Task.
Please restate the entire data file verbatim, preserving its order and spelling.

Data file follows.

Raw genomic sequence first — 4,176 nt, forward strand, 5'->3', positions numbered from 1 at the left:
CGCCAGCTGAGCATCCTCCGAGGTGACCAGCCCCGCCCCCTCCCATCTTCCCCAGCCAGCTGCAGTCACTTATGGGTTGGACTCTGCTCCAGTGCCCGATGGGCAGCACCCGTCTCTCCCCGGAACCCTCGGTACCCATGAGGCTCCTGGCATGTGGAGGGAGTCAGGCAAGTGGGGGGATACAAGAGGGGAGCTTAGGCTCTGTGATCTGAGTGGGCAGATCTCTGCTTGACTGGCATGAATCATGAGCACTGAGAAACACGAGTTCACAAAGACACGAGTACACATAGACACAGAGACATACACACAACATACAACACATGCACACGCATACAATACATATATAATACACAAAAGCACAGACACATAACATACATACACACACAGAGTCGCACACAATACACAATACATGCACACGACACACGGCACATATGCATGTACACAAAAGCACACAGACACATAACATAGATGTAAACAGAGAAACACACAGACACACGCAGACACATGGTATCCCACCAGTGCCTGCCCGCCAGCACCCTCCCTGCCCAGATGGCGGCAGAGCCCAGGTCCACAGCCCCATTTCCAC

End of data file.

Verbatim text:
Raw genomic sequence first — 4,176 nt, forward strand, 5'->3', positions numbered from 1 at the left:
CGCCAGCTGAGCATCCTCCGAGGTGACCAGCCCCGCCCCCTCCCATCTTCCCCAGCCAGCTGCAGTCACTTATGGGTTGGACTCTGCTCCAGTGCCCGATGGGCAGCACCCGTCTCTCCCCGGAACCCTCGGTACCCATGAGGCTCCTGGCATGTGGAGGGAGTCAGGCAAGTGGGGGGATACAAGAGGGGAGCTTAGGCTCTGTGATCTGAGTGGGCAGATCTCTGCTTGACTGGCATGAATCATGAGCACTGAGAAACACGAGTTCACAAAGACACGAGTACACATAGACACAGAGACATACACACAACATACAACACATGCACACGCATACAATACATATATAATACACAAAAGCACAGACACATAACATACATACACACACAGAGTCGCACACAATACACAATACATGCACACGACACACGGCACATATGCATGTACACAAAAGCACACAGACACATAACATAGATGTAAACAGAGAAACACACAGACACACGCAGACACATGGTATCCCACCAGTGCCTGCCCGCCAGCACCCTCCCTGCCCAGATGGCGGCAGAGCCCAGGTCCACAGCCCCATTTCCAC